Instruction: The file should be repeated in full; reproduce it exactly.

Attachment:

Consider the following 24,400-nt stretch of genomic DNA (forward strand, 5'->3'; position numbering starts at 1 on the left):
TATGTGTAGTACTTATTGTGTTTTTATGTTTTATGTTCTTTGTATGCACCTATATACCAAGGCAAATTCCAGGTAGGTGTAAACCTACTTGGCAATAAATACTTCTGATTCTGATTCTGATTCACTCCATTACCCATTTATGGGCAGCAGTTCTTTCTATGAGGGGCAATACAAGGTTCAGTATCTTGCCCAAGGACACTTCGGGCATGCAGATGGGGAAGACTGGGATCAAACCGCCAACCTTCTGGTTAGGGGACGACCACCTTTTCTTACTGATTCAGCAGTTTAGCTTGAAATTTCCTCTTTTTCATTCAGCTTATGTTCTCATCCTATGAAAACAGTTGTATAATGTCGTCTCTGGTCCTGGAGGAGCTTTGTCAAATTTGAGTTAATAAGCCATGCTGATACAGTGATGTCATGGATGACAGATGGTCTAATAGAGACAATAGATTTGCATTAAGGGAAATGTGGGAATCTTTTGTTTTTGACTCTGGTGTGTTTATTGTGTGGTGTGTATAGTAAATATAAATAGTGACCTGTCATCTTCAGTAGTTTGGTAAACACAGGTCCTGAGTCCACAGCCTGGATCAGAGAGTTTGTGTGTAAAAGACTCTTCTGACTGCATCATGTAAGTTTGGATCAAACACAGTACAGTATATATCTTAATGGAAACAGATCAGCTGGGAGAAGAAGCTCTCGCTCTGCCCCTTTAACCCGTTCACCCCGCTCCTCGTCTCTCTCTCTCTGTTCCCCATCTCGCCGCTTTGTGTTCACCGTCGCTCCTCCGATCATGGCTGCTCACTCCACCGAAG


Consider the following 24,400-nt stretch of genomic DNA (forward strand, 5'->3'; position numbering starts at 1 on the left):
TATGTGTAGTACTTATTGTGTTTTTATGTTTTATGTTCTTTGTATGCACCTATATACCAAGGCAAATTCCAGGTAGGTGTAAACCTACTTGGCAATAAATACTTCTGATTCTGATTCTGATTCACTCCATTACCCATTTATGGGCAGCAGTTCTTTCTATGAGGGGCAATACAAGGTTCAGTATCTTGCCCAAGGACACTTCGGGCATGCAGATGGGGAAGACTGGGATCAAACCGCCAACCTTCTGGTTAGGGGACGACCACCTTTTCTTACTGATTCAGCAGTTTAGCTTGAAATTTCCTCTTTTTCATTCAGCTTATGTTCTCATCCTATGAAAACAGTTGTATAATGTCGTCTCTGGTCCTGGAGGAGCTTTGTCAAATTTGAGTTAATAAGCCATGCTGATACAGTGATGTCATGGATGACAGATGGTCTAATAGAGACAATAGATTTGCATTAAGGGAAATGTGGGAATCTTTTGTTTTTGACTCTGGTGTGTTTATTGTGTGGTGTGTATAGTAAATATAAATAGTGACCTGTCATCTTCAGTAGTTTGGTAAACACAGGTCCTGAGTCCACAGCCTGGATCAGAGAGTTTGTGTGTAAAAGACTCTTCTGACTGCATCATGTAAGTTTGGATCAAACACAGTACAGTATATATCTTAATGGAAACAGATCAGCTGGGAGAAGAAGCTCTCGCTCTGCCCCTTTAACCCGTTCACCCCGCTCCTCGTCTCTCTCTCTCTGTTCCCCATCTCGCCGCTTTGTGTTCACCGTCGCTCCTCCGATCATGGCTGCTCACTCCACCGAAG